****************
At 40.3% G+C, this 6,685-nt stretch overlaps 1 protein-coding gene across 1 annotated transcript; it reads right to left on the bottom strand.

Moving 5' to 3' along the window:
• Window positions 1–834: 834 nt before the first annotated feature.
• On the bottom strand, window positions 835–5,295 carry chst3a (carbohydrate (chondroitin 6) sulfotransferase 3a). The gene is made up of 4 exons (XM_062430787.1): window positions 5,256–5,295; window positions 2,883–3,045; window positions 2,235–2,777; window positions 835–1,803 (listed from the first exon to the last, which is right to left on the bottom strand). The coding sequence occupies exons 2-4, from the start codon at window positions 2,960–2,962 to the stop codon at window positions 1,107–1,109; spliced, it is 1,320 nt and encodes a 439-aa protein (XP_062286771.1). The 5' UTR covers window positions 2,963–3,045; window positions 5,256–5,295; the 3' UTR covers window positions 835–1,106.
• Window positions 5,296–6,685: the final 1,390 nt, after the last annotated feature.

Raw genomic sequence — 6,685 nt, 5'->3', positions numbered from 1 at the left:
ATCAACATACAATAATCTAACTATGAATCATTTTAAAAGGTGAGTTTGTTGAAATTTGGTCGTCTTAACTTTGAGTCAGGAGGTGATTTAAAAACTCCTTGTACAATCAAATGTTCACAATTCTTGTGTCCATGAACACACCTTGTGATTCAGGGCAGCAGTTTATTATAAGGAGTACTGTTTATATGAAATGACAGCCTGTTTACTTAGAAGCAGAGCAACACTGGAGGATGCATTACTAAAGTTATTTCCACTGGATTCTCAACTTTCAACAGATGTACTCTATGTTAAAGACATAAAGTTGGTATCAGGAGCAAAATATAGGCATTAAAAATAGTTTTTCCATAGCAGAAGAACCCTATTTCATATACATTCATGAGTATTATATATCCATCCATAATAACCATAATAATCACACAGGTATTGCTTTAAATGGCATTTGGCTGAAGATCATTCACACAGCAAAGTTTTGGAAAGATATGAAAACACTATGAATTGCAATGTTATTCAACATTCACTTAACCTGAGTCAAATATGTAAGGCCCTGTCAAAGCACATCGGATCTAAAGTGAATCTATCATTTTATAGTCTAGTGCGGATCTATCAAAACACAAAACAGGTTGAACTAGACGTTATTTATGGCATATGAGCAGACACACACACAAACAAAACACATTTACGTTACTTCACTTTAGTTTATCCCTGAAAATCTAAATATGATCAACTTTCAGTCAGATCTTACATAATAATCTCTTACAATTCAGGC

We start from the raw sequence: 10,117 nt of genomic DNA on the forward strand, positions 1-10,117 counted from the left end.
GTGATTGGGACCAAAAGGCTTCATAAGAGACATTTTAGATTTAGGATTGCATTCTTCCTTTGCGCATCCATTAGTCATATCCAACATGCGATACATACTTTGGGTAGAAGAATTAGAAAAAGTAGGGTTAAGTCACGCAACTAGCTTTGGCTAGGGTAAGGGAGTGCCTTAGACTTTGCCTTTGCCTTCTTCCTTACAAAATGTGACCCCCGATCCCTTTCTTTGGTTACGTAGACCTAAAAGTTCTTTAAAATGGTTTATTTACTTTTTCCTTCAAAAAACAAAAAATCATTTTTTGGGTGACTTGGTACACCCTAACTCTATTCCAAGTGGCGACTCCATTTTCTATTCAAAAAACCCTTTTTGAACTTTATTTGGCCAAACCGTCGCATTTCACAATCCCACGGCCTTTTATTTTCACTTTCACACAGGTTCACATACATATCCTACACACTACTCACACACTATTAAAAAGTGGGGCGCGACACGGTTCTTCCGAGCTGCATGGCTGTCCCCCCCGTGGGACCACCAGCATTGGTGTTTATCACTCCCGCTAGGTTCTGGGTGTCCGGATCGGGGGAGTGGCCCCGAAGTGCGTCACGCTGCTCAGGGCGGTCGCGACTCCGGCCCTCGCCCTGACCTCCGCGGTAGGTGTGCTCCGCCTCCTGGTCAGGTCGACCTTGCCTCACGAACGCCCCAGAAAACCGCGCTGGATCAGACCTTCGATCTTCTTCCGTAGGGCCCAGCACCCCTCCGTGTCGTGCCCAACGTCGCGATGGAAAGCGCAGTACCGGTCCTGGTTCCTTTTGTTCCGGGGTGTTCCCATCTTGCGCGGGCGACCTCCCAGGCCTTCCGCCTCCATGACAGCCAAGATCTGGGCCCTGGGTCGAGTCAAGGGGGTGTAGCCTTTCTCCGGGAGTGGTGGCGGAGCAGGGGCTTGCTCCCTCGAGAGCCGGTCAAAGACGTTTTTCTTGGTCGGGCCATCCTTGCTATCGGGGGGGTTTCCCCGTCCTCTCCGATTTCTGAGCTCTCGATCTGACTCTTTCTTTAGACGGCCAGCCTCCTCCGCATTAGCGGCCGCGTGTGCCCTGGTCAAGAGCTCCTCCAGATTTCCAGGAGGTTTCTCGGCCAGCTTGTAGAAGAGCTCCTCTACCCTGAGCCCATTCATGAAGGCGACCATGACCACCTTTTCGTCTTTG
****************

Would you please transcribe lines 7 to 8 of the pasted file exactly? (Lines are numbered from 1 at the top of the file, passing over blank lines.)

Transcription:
ATCAACATACAATAATCTAACTATGAATCATTTTAAAAGGTGAGTTTGTTGAAATTTGGTCGTCTTAACTTTGAGTCAGGAGGTGATTTAAAAACTCCTTGTACAATCAAATGTTCACAATTCTTGTGTCCATGAACACACCTTGTGATTCAGGGCAGCAGTTTATTATAAGGAGTACTGTTTATATGAAATGACAGCCTGTTTACTTAGAAGCAGAGCAACACTGGAGGATGCATTACTAAAGTTATTTCCACTGGATTCTCAACTTTCAACAGATGTACTCTATGTTAAAGACATAAAGTTGGTATCAGGAGCAAAATATAGGCATTAAAAATAGTTTTTCCATAGCAGAAGAACCCTATTTCATATACATTCATGAGTATTATATATCCATCCATAATAACCATAATAATCACACAGGTATTGCTTTAAATGGCATTTGGCTGAAGATCATTCACACAGCAAAGTTTTGGAAAGATATGAAAACACTATGAATTGCAATGTTATTCAACATTCACTTAACCTGAGTCAAATATGTAAGGCCCTGTCAAAGCACATCGGATCTAAAGTGAATCTATCATTTTATAGTCTAGTGCGGATCTATCAAAACACAAAACAGGTTGAACTAGACGTTATTTATGGCATATGAGCAGACACACACACAAACAAAACACATTTACGTTACTTCACTTTAGTTTATCCCTGAAAATCTAAATATGATCAACTTTCAGTCAGATCTTACATAATAATCTCTTACAATTCAGGC

We start from the raw sequence: 10,117 nt of genomic DNA on the forward strand, positions 1-10,117 counted from the left end.